2500 Scientists Reject Attacks on the EPA

Posted on February 9, 2011


February 2011

Scientists’ Statement on the Clean Air Act

Dear Congress,

We, the undersigned, urge you to support the Environmental Protection Agency’s (EPA’s) authority under the Clean Air Act to take action that will protect public health and address global warming. On April 2, 2007, the Supreme Court ruled that global warming emissions are air pollutants covered by the Clean Air Act (CAA).

Subsequently, the EPA performed an exhaustive review of the relevant scientific
research and determined that global warming emissions endanger public health and welfare and therefore must be regulated under the CAA. Because the EPA’s finding is based on solid science, any effort to prevent or delay the agency from taking action to reduce global warming emissions is a rejection of that science.

The scientific evidence overwhelmingly suggests that climate change poses a clear threat to public health. Numerous scientific studies, including the U.S. Global Change Research Program’s 2009 report Global Climate Change Impacts in the United States and the National Academy of Sciences’ report America’s Climate Choices, show that if heat-trapping emissions continue unabated, global warming is likely to cause more extreme heat in our cities, severe water shortages, loss of species, hazards to coasts from sea level rise, and extreme weather.

The economic and social costs of such impacts are potentially calamitous.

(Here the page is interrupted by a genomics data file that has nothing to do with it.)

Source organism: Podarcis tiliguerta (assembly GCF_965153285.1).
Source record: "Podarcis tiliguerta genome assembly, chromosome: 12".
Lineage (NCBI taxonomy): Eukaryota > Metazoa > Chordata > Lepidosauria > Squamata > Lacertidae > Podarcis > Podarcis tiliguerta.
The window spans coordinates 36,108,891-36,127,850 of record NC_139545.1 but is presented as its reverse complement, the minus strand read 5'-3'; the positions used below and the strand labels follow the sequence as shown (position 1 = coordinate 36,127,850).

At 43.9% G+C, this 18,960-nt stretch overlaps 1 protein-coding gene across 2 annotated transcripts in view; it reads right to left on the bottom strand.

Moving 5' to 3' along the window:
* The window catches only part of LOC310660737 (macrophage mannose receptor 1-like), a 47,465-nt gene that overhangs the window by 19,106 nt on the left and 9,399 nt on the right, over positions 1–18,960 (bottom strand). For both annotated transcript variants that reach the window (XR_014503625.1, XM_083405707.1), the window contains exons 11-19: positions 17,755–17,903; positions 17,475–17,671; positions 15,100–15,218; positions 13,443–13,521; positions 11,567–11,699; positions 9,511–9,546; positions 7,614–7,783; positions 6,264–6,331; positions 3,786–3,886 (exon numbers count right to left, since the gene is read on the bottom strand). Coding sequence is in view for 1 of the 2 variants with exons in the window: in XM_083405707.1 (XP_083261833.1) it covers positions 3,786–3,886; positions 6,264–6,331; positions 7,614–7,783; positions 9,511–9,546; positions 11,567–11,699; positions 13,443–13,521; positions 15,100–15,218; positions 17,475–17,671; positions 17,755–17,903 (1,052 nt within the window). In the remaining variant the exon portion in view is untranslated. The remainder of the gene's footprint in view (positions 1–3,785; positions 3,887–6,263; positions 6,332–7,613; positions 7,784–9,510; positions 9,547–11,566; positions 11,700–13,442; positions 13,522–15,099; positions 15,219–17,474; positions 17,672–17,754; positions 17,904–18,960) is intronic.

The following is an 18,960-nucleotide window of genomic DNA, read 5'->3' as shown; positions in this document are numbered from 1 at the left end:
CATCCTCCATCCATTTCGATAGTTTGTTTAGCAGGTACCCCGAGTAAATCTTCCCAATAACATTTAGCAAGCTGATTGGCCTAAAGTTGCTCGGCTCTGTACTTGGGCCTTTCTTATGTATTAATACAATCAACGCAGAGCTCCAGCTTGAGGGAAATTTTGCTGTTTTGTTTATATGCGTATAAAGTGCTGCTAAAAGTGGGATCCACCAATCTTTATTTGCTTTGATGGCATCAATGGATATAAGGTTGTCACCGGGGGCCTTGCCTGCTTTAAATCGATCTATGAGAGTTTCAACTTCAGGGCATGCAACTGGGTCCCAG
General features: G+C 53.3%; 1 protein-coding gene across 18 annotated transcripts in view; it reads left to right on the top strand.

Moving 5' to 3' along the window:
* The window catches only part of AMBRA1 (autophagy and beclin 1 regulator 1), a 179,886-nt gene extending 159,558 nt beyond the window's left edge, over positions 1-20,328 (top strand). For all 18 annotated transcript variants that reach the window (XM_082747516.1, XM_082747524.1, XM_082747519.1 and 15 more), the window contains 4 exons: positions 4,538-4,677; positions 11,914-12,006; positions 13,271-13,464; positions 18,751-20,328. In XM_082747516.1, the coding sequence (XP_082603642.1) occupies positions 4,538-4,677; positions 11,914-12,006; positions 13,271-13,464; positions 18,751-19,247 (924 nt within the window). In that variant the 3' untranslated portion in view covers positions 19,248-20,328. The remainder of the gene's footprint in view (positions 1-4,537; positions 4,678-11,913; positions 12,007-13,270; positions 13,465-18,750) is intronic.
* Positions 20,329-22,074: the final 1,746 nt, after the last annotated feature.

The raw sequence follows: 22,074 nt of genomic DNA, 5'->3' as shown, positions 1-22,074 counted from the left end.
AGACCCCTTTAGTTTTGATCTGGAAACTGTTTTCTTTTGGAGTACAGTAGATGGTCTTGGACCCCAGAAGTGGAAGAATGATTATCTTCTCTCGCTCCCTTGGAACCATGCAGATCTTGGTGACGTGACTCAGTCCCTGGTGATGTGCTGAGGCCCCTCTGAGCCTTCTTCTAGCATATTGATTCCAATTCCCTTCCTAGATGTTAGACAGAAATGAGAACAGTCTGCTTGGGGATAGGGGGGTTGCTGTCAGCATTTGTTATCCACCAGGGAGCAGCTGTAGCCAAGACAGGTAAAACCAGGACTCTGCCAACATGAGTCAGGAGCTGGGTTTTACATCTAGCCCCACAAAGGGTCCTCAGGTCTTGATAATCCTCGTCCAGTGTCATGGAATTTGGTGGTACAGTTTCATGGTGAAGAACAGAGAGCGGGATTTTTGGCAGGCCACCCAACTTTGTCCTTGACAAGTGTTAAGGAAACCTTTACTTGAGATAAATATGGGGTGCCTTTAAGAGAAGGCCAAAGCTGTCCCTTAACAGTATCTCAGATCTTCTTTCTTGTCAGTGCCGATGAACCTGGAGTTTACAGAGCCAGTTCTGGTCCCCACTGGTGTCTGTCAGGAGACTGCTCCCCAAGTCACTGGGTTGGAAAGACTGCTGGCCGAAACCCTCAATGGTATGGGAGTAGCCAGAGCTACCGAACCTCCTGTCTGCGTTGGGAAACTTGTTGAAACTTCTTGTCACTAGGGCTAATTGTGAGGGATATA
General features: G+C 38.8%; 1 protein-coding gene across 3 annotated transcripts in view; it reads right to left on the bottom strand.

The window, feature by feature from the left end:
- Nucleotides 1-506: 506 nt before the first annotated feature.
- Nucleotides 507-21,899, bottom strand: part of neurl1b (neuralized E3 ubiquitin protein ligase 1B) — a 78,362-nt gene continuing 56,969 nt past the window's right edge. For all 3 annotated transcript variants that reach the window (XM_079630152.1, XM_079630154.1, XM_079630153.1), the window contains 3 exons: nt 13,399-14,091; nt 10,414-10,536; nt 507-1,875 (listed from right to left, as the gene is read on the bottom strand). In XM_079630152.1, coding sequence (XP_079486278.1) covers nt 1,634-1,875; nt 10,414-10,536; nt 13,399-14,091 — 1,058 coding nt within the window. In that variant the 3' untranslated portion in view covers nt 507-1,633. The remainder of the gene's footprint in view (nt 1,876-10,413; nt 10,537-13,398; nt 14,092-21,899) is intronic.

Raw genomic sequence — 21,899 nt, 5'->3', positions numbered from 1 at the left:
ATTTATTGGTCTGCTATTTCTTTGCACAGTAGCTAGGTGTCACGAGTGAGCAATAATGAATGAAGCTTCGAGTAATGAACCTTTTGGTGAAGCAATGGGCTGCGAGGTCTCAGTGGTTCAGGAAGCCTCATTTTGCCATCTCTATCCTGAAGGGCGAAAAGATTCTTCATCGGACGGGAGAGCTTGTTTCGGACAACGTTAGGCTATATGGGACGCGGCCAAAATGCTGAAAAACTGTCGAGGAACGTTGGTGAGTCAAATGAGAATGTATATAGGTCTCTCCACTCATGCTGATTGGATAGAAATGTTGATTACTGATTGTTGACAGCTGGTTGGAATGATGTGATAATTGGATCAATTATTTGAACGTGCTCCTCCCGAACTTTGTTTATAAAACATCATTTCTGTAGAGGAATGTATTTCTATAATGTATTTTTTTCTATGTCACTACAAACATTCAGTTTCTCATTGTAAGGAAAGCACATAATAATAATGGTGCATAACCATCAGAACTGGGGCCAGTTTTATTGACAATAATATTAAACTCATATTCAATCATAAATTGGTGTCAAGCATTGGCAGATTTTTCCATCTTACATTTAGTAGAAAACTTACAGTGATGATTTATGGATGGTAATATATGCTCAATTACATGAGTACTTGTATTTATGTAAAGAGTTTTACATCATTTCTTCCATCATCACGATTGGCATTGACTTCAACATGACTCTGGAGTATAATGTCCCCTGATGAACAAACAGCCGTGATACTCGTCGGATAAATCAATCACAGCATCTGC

The EPA must be allowed to fulfill its responsibilities and take action to regulate global warming emissions under the Clean Air Act. This science-based law has prevented 400,000 premature deaths and hundreds of millions of cases of respiratory and cardiovascular disease during the 40 years since it was first passed —all without diminishing economic growth.

As the EPA ruling now states, global warming regulation will apply only to the biggest sources of these emissions (such as large coal-fired power plants, oil refineries, and cement plants ) while exempting small businesses and homeowners. This is a practical, fair, and effective way to target the biggest sources of pollution, which together account for 70 percent of the nation’s global warming emissions from stationary sources. By targeting the oldest, dirtiest, and most inefficient power plants, these regulations can help transition our energy system to a cleaner, healthier, and more efficient one without sacrificing reliability or affordability.

Congress should work to pass a comprehensive climate and energy policy based on robust science and economics that will curb global warming, save consumers money, and create jobs. In the meantime, we urge you to oppose attacks on the Clean Air Act by respecting the scientific integrity of the EPA’s endangerment finding, and the agency’s authority to act based on this finding.


[25OO Scientists]


Obviously a list of 2500 scientists is too long to post. But you may find the full list here:


Posted in: environment